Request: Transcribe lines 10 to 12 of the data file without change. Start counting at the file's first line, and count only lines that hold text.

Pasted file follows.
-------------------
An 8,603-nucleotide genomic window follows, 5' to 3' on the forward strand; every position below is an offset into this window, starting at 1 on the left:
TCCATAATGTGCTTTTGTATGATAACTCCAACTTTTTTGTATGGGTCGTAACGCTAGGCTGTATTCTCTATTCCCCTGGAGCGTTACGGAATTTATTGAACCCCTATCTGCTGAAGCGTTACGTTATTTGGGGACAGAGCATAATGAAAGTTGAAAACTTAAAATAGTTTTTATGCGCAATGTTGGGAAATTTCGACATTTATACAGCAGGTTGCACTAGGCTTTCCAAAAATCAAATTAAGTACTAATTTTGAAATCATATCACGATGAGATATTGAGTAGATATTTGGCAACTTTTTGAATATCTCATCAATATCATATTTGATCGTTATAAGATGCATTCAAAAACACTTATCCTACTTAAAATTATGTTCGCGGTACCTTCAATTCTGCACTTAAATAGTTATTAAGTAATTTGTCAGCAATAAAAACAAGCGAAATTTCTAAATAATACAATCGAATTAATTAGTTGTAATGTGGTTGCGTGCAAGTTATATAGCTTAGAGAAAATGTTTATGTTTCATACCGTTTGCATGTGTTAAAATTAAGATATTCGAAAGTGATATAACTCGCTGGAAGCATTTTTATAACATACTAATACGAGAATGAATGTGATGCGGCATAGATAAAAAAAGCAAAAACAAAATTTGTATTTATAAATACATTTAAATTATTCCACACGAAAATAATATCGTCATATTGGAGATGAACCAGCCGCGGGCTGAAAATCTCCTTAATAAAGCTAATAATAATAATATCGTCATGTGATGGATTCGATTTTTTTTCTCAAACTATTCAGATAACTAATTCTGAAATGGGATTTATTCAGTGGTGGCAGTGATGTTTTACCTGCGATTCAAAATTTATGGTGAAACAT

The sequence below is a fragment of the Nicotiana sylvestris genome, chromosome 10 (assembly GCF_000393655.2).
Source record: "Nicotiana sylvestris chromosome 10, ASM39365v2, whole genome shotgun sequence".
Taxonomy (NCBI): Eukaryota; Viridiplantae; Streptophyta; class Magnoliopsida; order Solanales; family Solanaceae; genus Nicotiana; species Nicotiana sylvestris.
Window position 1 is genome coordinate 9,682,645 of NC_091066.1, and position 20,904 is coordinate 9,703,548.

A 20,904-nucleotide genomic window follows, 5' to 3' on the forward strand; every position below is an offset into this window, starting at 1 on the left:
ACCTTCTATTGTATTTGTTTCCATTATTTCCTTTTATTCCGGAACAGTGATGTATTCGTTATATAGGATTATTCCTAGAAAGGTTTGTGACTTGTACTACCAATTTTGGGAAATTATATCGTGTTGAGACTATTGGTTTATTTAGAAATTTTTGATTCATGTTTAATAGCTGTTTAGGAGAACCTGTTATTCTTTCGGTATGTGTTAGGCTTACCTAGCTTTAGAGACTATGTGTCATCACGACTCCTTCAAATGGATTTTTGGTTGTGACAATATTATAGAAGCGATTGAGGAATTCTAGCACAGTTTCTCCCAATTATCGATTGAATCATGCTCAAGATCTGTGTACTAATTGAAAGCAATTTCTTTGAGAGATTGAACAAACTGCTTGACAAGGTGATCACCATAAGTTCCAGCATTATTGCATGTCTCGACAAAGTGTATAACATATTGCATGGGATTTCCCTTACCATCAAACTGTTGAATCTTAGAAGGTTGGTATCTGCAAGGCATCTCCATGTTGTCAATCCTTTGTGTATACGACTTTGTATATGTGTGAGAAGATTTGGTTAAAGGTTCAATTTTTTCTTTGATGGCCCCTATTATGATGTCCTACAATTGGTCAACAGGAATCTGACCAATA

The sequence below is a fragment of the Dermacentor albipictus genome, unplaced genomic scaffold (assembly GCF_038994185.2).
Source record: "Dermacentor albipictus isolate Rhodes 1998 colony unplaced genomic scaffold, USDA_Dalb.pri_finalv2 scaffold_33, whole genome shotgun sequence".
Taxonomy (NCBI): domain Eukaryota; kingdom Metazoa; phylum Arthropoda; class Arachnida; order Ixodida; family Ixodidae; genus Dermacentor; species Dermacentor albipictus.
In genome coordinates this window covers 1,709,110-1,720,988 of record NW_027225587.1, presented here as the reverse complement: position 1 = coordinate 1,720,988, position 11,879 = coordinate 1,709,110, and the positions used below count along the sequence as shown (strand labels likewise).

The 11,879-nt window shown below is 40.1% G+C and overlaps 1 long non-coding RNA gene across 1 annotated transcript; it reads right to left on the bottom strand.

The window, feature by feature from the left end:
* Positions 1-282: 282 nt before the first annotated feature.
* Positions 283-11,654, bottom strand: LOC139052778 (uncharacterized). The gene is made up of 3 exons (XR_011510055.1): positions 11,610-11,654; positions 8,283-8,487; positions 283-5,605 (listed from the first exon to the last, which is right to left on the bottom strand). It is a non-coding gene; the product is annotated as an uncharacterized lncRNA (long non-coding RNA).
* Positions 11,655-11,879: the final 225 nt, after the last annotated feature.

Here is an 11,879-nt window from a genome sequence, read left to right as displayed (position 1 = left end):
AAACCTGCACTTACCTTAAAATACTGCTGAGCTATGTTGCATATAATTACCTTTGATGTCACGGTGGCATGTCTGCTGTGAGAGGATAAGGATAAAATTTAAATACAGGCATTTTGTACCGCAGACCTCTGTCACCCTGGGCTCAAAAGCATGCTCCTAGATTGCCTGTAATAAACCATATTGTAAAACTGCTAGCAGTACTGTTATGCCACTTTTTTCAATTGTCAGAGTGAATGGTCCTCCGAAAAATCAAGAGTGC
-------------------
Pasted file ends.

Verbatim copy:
Source record: "Dermacentor albipictus isolate Rhodes 1998 colony unplaced genomic scaffold, USDA_Dalb.pri_finalv2 scaffold_33, whole genome shotgun sequence".
Taxonomy (NCBI): domain Eukaryota; kingdom Metazoa; phylum Arthropoda; class Arachnida; order Ixodida; family Ixodidae; genus Dermacentor; species Dermacentor albipictus.
In genome coordinates this window covers 1,709,110-1,720,988 of record NW_027225587.1, presented here as the reverse complement: position 1 = coordinate 1,720,988, position 11,879 = coordinate 1,709,110, and the positions used below count along the sequence as shown (strand labels likewise).